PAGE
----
Mayor Jeff Collier says the town appreciates the positive economic impact. “Being an annual event, local businesses and tourists look forward to it, and vacations hinge around it,” he says. “We’re excited to host it as any community would be. It’s a family friendly event.”

Nolen and Robbie Spencer on the Alabama Bass Trail.

Alabama Bass Trail

ABT is in its tenth season, being modeled after the success of the Robert Trent Jones Golf Trail as a major draw for state tourism, says Kay Donaldson, program director for the Alabama Bass Trail.

“Alabama has numerous fishing tournaments during the year, but we are the largest state sponsored and the largest in the Southeast besides two Texas tournaments,” Donaldson says. “The smaller tournaments ask us for our schedule before they schedule their tournaments now.”

The trail is a cooperative effort among the Governor’s Office, Alabama Tourism Department, the Alabama Department of Conservation and Natural Resources, and the Alabama Mountain Lakes Tourist Association. It includes 13 of Alabama’s best bass-fishing lakes in two divisions, North and South Alabama. Fourteen events each year include 10 qualifying events (five in each region), a championship and three special ABT 100 events. “These lakes are in outlying areas, so it’s rural and bedroom communities that generally benefit,” Donaldson says.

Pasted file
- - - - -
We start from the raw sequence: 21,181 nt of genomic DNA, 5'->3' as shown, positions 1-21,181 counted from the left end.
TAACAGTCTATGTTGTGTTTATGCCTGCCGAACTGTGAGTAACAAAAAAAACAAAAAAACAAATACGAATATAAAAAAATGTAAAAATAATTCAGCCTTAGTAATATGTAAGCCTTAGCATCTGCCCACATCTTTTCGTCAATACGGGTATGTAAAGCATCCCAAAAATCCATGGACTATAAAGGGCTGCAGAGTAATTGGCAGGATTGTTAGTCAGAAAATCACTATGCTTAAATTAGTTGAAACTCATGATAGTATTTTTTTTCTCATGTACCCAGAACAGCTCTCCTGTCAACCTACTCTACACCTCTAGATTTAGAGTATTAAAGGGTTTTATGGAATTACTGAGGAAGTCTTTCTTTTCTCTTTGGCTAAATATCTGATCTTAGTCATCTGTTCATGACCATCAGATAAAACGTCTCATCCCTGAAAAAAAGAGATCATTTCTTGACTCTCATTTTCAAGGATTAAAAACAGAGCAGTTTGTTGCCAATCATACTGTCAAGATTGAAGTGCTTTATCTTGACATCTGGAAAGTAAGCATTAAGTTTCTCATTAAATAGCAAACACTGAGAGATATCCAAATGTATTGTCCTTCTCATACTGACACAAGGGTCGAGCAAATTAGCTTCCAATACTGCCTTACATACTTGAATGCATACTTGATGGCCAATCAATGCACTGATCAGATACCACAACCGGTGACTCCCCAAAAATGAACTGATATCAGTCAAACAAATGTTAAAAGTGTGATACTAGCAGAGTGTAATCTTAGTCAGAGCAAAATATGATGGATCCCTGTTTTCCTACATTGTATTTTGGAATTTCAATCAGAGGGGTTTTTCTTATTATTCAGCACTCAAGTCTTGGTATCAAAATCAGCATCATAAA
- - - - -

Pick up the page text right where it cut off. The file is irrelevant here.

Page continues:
The economic impact of the 12 ABT events held in 2019 was $7.2 million, Donaldson says. “Regular events generated between $350,000 and $500,000 in direct impact and the championship $750,000,” she says. Impact includes lodging, food and other expenditures of participants and spectators.

Trail events also are showcases for local areas as TV coverage of ABT runs 36 weeks beginning April 1. Shows are broadcast at 7 a.m. Sunday mornings April through December on Alabama Bass Trail TV on Bally Sports Southeast.

This year the ABT championship is set for October 20-21, 2023, on Weiss Lake, one of Alabama’s lesser-known lakes. Donaldson points to improvements made by Leesburg leadership and the Chestnut Bay development, which includes a campground, for making that possible. “Communities bid for events and must have the resources to hold them,” she says.

Anglers, who come from 17 states including Alabama, can participate in one or both divisions, each maxing out at 225 boats. Teams pay a registration fee, now at $1,600 per division, for the regular series of five tournaments per division. The 75 winners from each division, as well as a handful of top couples, student and college teams, progress to the championship.

“This year the regular season will award a total of $580,000 in prize money and next year that will go up to $720,000,” Donaldson says. “We pay anglers all the money they put in for registration plus some.”

For the 100 series, 100 boaters pay $1,000 for each of three tournaments to compete for $100,000 in prize money. “Both the regular and the 100 contests draw strong fishing teams, but the 100 tends to attract more serious anglers because of its cost,” Donaldson says.